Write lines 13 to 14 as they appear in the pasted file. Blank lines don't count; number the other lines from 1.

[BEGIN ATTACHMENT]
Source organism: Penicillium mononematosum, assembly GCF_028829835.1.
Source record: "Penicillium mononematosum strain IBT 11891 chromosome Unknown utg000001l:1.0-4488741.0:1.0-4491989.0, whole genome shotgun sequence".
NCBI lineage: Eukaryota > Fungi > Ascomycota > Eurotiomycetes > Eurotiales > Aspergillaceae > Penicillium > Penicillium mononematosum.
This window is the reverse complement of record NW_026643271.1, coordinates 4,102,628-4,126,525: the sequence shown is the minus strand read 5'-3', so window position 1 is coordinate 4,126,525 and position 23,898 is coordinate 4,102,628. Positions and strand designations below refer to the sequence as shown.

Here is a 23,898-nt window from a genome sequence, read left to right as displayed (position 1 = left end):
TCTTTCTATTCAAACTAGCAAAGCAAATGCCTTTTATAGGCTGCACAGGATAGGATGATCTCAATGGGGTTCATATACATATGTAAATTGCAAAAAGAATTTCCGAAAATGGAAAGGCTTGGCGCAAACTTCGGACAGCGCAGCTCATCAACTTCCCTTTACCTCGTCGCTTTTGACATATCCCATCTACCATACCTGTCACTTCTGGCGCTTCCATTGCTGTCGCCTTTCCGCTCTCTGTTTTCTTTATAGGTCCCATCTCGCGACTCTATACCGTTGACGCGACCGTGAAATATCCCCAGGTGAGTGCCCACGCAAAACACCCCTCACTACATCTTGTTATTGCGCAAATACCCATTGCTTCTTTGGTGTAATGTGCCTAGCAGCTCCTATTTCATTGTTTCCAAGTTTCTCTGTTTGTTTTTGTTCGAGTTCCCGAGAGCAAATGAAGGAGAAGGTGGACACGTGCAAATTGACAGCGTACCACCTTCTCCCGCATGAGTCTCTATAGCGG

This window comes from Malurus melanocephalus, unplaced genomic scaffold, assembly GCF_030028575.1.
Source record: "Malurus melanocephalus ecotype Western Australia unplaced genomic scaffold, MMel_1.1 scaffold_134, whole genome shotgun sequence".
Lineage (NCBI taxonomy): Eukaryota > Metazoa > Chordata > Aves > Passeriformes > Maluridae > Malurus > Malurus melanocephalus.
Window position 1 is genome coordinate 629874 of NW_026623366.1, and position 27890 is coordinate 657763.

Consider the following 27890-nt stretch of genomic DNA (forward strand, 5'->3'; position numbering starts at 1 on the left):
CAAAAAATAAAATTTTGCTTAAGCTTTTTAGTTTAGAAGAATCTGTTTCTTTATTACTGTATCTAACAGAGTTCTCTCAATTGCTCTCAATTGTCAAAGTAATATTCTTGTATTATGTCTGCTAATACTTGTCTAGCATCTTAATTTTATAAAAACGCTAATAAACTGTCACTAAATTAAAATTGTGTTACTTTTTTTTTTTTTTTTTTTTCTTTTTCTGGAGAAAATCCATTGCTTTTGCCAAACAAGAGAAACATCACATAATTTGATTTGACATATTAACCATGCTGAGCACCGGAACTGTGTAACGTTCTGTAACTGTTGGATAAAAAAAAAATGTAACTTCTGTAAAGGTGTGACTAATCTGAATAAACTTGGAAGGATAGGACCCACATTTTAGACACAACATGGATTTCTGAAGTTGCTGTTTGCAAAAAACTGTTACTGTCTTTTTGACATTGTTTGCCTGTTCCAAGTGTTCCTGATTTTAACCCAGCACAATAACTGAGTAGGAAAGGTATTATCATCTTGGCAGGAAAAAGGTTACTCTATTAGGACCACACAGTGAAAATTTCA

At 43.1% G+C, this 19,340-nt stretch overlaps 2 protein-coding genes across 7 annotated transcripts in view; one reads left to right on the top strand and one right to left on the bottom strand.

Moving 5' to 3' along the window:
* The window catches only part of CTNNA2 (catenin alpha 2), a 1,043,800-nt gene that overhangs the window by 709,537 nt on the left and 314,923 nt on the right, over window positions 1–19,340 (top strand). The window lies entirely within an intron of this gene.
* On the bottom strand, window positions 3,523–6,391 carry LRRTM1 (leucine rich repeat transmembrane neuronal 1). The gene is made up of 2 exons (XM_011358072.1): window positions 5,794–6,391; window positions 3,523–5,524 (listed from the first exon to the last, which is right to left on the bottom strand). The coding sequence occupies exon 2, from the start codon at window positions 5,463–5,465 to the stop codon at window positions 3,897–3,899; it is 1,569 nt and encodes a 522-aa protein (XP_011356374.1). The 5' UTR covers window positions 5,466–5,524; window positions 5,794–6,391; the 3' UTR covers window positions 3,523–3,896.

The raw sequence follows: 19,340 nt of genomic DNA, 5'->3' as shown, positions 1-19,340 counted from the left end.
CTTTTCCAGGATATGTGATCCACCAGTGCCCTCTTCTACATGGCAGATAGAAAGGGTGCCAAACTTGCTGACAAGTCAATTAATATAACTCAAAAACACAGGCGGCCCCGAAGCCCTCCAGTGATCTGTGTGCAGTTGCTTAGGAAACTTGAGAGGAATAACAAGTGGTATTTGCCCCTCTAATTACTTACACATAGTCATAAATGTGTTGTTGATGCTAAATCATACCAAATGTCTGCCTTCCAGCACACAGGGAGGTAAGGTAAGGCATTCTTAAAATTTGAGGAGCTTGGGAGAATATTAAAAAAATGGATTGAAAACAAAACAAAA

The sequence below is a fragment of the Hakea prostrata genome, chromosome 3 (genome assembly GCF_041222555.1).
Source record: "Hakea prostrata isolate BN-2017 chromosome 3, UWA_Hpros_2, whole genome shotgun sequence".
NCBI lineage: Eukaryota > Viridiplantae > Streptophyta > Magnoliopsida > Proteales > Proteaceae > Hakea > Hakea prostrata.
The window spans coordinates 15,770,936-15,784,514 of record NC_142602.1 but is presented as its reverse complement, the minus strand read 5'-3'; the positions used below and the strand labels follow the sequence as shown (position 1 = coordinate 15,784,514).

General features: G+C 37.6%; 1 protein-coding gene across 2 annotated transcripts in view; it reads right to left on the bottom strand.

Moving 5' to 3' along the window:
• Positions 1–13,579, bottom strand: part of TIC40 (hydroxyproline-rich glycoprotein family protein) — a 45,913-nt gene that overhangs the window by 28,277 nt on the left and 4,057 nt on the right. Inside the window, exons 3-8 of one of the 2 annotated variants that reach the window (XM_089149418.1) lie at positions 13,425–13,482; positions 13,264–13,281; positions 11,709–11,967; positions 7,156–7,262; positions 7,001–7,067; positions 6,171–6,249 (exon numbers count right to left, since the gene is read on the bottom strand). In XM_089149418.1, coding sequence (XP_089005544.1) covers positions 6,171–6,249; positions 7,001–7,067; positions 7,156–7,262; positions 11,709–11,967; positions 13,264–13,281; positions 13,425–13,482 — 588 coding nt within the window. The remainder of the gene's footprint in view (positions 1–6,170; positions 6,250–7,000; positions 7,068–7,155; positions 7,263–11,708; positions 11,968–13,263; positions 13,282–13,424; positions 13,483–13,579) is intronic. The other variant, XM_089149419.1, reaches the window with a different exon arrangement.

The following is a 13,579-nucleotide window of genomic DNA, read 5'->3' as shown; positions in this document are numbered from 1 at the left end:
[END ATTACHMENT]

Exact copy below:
At 43.1% G+C, this 19,340-nt stretch overlaps 2 protein-coding genes across 7 annotated transcripts in view; one reads left to right on the top strand and one right to left on the bottom strand.

Moving 5' to 3' along the window: